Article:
Ryan Hunter, a performance analyst who worked on the report, said that while data shows that 30 days was not enough to get the chronically homeless housed, it may be long enough to evaluate client needs, get people connected with relatives, and “maybe help less complex clients get into permanent supportive housing.”
It was the promise of permanent housing that made the Navigation Center attractive for many of the homeless who entered, but it was also somewhat of a mirage. There are few vacancies – about 400 each year – in the 6,000 units set aside for the homeless and not nearly enough for the some 6,700 homeless residents.
Securing housing for the unhoused is still the goal, said Quezada, but with limited resources, the “key criteria for permanent housing is chronic homelessness.”
Quezada said once a homeless resident has spent 30 days at the Navigation Center without being placed elsewhere, they will be given the option to transfer to a 90-day city shelters. Those who refuse will likely go back to the streets.
Even finding shelter beds is difficult.
With torrential winter rains, the waitlist for the 1,203 emergency city shelter beds surpassed 1,000 people in December, and hovered at 999 in mid-January.
Quezada said that a stay at the Navigation Center aligns with the average time it takes to move from the waitlist into a shelter – about 30 days. Clients are signed up for the city shelter list as part of the “onboarding” process at the Navigation Center.
“For some people this will be a step to connect them to services, but they may choose to go back to the street,” said Quezada about the Navigation Center’s new policy, adding that the triage structure will not apply to the newer Navigation Centers.
A second center opened at the Civic Center Hotel on 12th Street in June, and more are in the pipeline for construction throughout the city.
Still, advocates for the homeless take issue with the policy change at 1950 Mission St. because they say chances of Navigation Center clients – for whom traditional shelters usually aren’t a good fit in the first place – cycling through the system, are high.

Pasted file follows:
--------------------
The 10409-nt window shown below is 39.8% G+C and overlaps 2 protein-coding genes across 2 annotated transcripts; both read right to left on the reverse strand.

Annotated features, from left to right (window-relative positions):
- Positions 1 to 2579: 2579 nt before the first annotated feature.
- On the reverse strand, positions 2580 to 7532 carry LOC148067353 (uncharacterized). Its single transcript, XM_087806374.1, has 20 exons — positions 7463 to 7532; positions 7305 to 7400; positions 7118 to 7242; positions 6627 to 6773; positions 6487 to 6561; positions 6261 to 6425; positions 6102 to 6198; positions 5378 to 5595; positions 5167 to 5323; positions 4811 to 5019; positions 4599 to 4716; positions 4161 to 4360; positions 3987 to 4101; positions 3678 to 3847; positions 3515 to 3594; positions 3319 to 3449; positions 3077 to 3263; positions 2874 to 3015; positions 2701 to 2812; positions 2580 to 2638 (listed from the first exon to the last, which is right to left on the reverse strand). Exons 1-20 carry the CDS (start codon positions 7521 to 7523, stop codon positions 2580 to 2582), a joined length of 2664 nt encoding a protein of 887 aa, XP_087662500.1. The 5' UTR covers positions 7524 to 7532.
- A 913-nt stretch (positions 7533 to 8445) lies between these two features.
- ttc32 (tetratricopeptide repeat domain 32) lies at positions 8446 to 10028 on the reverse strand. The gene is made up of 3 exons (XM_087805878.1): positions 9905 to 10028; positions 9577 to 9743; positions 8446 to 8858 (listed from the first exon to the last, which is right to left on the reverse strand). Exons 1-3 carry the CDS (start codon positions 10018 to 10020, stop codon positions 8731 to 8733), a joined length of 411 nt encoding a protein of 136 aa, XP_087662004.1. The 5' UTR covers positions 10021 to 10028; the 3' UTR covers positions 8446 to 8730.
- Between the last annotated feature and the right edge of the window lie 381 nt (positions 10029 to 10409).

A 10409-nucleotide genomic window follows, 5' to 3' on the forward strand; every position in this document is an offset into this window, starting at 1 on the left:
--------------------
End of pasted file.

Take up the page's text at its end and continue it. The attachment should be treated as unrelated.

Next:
“[Thirty days] is not a realistic amount of time to stabilize people, nor enough time to secure housing or other critical services and benefits,” said Friedenbach, of the Coalition.
Friedenbach said it often means a return to the street and gives “the false appearance of movement on homelessness.”
In reality, she added, it’s “just cycling folks from streets to Navigation Center and back to streets again.”
Designed to house those most difficult to serve, the center’s promise of navigating the homeless off the streets and into supportive housing initially was a crucial component of the center’s plan to help its clients exit homelessness permanently.
“Its why its been such a golden ticket,” said Kelley Cutler, a human rights organizer with the Coalition. “What made it such a popular thing [was] that the exit was housing.”
But with not enough rooms to go around, the Navigation Center´s new policy makes it ¨primarily a shelter or 30 days,¨ said Laura Guzman, director of the Mission Neighborhood Resource Center, which helps manage the Navigation Center.
“I think its a problem, because we don’t have any longer the time and the housing units that it takes to house people,¨she said.
Cutler said that the city’s ongoing efforts to move people out of their tents without the offer of more stable and permanent housing, can be “traumatizing” and called the 30-days “a band-aid.”